Originally, I positioned the Monitor Audio Silver Metal Theater speakers in the same locations as my current set-up, which placed the front speakers approximately three feet from the back wall and eight feet between the two main speakers. With the subwoofer amplitude balanced to match the main speakers, I experienced a much warmer sound in the mid bass than my previous arrangement. Monitor Audio provides port plugs to seal the rear port and change the bass response of the S8s. Installing the port plug in the lower opening and moving the speakers out into the room an additional foot substantially smoothed out the mid-bass response. In addition, my seating location was moved forward to create a more near-field listening position. Once set up properly, the Monitor Audio Silver Metal Theater system snapped into focus, becoming seamless across the front, blending well with the surrounds, while remaining taunt and powerful through the bass.

My evaluation of the Monitor Audio system began by using two recently released, computer-generated adventure movies from competing studios, "Monsters, Inc." (Pixar/Disney) and "Shrek" (Dreamworks/Universal). Evaluating the technology and creative efforts that both studios put forth in developing these animated feature films was an interesting exercise.

"Monsters, Inc." is a very playful feature film that puts a creative spin on the underworld of monsters, sharing the mischief and havoc that they’re instructed to wreak upon human civilization. Gary Rydstrom, with supporting musical efforts provided by Randy Newman, created the very good Dolby Digital 5.1 soundtrack. Rydstrom’s use of the main front speakers and surrounds to deliver room-filling special effects throughout this movie was extremely engaging and enjoyable. The Silver Metal Theater system delivered all the micro and macro soundtrack minutiae with ease, making my listening environment one with the movie. Vocals were clear, articulate and intelligible, translating from space to space seamlessly. This is in part due to the excellent high-frequency extension of the tweeter, neutral midrange, and synergistic sonic characteristics of the Monitor Audio Silver Metal Theater system’s matched drivers. This movie also provided a few excerpts that displayed exceptional low-end bass that was tastefully limited and appropriate, relative to Hollywood blockbusters of late. All in all, the Monitor Audio system provided a wealth of entertainment that really enhanced the enjoyment of the film.

The second animated feature movie used to evaluate the broad range of the Monitor Audio system’s capabilities was “Shrek” (DreamWorks SKG/Universal), the film adaptation of William Steig's flip on conventional fairy tales, which made for a very fun and enjoyable story. It stars Mike Myers voicing title character Shrek, a likable yet gruff ogre, Eddie Murphy as Shrek’s noble steed Donkey, and Cameron Diaz as Princess Fiona. From the sweeping orchestral passages, through the clear dialogue and the dynamic action sequences, the Monitor Audio system handled the entire soundtrack with grace and power. Individual voices were presented in a very realistic manner, both in size and localization. The Monitor Audio system was once again convincing through its frequency extremes, never seeming compressed, even when listening at loud, satisfying levels. The surrounds were set in dipole mode for this feature, and were excellent in providing ambient information. The scenes in the open country and forest, as well as crowd scenes, wrapped the soundstage completely around me, making the sound very involving, realistic and relaxing. Similar to "Monsters, Inc.," this 5.1 soundtrack was balanced in its dynamic extension, never sounding weak or going over the top with the music or sound effects. Both of these features may be a bit of a disappointment to individuals who want every movie to exploit the sheer force of their sound system, but it was a welcome reprieve for me, and the Monitor Audio Silver system never left me wanting for more.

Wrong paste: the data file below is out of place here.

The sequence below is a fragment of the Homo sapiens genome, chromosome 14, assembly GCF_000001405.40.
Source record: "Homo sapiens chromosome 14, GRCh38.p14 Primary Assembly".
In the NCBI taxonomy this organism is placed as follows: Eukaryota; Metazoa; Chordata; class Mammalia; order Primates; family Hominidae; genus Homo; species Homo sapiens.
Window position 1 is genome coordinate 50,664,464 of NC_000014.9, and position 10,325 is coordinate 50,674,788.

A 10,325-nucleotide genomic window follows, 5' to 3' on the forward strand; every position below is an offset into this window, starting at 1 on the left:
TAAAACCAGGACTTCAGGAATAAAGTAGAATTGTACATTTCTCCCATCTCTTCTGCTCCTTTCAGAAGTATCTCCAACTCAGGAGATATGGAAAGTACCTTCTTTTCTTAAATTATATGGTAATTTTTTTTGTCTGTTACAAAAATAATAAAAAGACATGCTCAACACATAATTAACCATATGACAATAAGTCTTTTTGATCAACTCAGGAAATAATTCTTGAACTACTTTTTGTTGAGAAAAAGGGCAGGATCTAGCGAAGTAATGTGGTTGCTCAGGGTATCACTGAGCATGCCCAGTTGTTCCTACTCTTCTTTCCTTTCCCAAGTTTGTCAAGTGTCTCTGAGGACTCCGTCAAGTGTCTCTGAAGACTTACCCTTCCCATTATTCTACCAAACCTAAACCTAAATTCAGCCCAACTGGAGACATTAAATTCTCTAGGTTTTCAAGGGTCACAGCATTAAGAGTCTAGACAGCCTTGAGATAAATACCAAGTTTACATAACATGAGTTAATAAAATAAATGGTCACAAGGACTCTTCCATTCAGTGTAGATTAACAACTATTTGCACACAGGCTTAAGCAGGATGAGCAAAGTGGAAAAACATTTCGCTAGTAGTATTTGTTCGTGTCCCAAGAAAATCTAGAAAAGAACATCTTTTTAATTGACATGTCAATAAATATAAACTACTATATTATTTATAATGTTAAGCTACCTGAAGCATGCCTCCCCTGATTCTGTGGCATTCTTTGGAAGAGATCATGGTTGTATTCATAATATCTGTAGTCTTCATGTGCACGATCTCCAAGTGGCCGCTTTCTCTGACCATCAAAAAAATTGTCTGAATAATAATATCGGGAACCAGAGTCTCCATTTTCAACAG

To audition music on the Monitor Audio Full Metal Theater system, I reached for the well-produced and recorded music DVD-Audio, Alan Parson’s On Air (DTS). In the mastering of this multi-channel recording, the sound engineers treat the surround loudspeakers as direct sources, incorporating a substantial amount of information in the surrounds, rivaling that of the main and center channels. Parsons' engineers fully utilized the surrounds while making this multi-channel recording that complemented the wide variety of musical moods and styles on this complex DTS CD. The Monitor Audio ensemble really displayed its system integration during the powerful track “Cloudbreak,” filling the room with swirling sound, seamlessly transitioning from speaker to speaker. This cut is an exhilarating instrumental with great guitar licks from long-time Parsons cohort Ian Bainson. Parsons constructed a mix that takes full advantage of stereo panning, background arrangements, and clever sound effects to make for a very engaging musical experience. In general, monopole surrounds are preferable for this type of mix, while dipole/bipole surrounds are better suited for more diffuse, ambient surround information. Despite the Monitors' bipole or dipole configuration, they acquitted themselves quite well here, not sounding rolled off or lacking in detail. Once again, the exceptionally neutral response of the Monitor Audio system provided a wide, solid and weighty sound, without being overblown in the bass.